LR: Emma Tilly 23 and Francesca Horan 23.
Two Bard College students have been awarded the Benjamin A. Gilman International is highly competitive by the US State Department. Majoring in Art History and Italian Studies Francesca Horan 23 She received $5,000 towards her studies at the University of Trento in Italy, where she will be the first to participate in the newly created Tuition Exchange Program with Bard. “By studying abroad, I hope to increase my knowledge of hermaphroditism in the context of the Italian Renaissance and how it affects bisexuality in contemporary Italy. I am also excited to explore the ascendant, vertically oriented architecture of museums, churches, and monuments urging physical ascendancy as a symbol of conquest and sequencing. hierarchical,” says Horan. “My overarching goal is to build a foundation for a career in ethical museum curation and the rigorous communication of history surrounding gender, race, and colonialism—a goal that will make Gilman Scholarship travel possible for me as a low-income undergraduate student.”
Biology major and former student Emma Tilly 23 He was awarded $4,500 to study through the Bard Tuition Exchange at University College Roosevelt in the Netherlands. “I am grateful for the Gilman scholarship and excited for the opportunity to travel abroad and learn more about international healthcare systems and the ways in which COVID has affected countries differently. My additional focus is to continue working to advance inclusion in STEM on a global scale,” he said. Tilly says.
Gilman Scholars receive up to $5,000, or up to $8,000 if they also receive a Gilman Critical Need Language Award, to advance toward the costs of a study abroad or internship program. Since the program’s creation in 2001, more than 1,350 US institutions have sent more than 34,000 Gilman researchers from diverse backgrounds to 155 countries around the world. The program has successfully expanded the United States’ participation in study abroad, focusing on countries and regions where fewer Americans traditionally study.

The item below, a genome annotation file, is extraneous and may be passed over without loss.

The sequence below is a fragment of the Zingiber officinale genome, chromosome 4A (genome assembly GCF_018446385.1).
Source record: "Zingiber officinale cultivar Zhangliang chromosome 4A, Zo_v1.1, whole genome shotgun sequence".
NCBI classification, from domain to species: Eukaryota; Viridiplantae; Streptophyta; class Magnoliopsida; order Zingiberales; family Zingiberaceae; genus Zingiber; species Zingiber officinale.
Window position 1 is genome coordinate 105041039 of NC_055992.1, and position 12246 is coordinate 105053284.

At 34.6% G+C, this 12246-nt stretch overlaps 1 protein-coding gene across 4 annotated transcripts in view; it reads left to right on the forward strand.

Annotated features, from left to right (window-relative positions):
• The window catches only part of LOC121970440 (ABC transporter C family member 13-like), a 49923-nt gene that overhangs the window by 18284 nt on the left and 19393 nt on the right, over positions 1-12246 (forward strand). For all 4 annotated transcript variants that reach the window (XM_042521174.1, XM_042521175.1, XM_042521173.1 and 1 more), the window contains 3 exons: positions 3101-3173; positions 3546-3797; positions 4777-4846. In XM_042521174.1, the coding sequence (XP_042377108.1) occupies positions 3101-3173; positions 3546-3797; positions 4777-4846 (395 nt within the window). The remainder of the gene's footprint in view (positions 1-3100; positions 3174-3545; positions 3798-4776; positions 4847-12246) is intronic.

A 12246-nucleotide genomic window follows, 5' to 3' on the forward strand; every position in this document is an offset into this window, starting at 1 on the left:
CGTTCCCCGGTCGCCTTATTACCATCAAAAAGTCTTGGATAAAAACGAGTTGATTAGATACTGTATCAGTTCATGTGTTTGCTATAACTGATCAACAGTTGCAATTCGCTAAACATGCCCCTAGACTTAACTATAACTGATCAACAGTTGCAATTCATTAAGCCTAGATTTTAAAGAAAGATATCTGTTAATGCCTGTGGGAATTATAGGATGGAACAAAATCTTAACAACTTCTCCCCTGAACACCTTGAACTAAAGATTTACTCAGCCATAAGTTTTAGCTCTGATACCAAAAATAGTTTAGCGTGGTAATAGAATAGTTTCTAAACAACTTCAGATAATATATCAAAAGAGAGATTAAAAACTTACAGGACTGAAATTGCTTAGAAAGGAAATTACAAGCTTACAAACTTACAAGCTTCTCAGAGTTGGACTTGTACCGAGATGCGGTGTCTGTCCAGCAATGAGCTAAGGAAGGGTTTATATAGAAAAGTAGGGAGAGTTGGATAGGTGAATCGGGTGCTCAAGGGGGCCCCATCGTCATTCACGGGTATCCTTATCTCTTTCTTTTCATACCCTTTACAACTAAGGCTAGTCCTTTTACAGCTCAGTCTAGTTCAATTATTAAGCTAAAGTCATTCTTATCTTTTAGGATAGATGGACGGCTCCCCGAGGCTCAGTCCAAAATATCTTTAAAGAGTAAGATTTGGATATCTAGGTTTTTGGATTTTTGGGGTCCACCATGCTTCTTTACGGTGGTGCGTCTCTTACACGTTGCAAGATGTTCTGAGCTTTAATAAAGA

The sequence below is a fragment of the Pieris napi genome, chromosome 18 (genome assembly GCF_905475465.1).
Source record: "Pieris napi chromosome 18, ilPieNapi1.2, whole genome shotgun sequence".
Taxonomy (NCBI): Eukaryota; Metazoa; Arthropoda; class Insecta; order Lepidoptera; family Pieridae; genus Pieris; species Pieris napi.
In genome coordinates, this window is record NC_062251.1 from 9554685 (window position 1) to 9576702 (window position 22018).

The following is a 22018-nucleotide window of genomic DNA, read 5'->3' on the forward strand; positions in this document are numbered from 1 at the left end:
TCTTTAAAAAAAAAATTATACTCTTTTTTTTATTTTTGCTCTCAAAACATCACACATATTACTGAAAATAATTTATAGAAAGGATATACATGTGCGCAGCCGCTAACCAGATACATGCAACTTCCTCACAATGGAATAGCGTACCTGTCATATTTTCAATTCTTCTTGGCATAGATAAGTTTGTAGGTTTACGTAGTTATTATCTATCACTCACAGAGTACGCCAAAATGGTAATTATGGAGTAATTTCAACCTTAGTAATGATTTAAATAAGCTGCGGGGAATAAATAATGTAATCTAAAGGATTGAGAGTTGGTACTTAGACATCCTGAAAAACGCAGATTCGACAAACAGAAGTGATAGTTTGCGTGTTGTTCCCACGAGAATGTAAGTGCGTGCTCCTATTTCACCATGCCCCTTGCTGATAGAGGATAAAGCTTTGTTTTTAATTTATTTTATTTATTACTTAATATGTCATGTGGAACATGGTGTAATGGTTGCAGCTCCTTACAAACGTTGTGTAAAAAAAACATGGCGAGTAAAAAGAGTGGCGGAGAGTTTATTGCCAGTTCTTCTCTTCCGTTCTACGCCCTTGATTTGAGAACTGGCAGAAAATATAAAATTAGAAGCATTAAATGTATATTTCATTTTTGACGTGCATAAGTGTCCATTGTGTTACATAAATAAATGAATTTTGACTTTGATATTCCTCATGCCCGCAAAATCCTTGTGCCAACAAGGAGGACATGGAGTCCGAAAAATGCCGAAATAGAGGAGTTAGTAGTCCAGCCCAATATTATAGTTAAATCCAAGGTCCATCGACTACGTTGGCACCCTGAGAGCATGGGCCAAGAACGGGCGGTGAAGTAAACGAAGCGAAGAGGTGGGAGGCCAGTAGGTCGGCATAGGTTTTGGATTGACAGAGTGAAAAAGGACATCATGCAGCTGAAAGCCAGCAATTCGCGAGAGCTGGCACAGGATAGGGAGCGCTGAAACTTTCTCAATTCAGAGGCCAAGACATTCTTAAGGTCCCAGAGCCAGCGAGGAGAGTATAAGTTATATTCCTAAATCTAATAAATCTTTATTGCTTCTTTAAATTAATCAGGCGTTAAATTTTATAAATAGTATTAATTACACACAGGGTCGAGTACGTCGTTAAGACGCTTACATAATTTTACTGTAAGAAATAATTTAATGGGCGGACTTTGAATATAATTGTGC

As Secretary of State Anthony Blinken said, “People exchange brings our worlds closer together and conveys the best of America to the world, especially to its youth.”
The late Congressman Gilman, for whom the scholarship is named, served in the House of Representatives for 30 years and chaired the House Committee on Foreign Relations. When he was honored with the Secretary of State’s Distinguished Service Medal in 2002, he said, “Living and learning in an environment completely different to another nation not only exposes our students to alternative perspectives but adds a rich social and cultural experience. It also provides our students with the opportunity to return home with a deeper understanding of their place in the world.” and encourages them to be contributors, not spectators, to the international community.”
The Gilman program is sponsored by the US Department of State’s Bureau of Educational and Cultural Affairs (ECA) and supported by the Institute of International Education (IIE) in its implementation. To learn more, visit: gilmanscholarship.org.
another history: 12-20-2021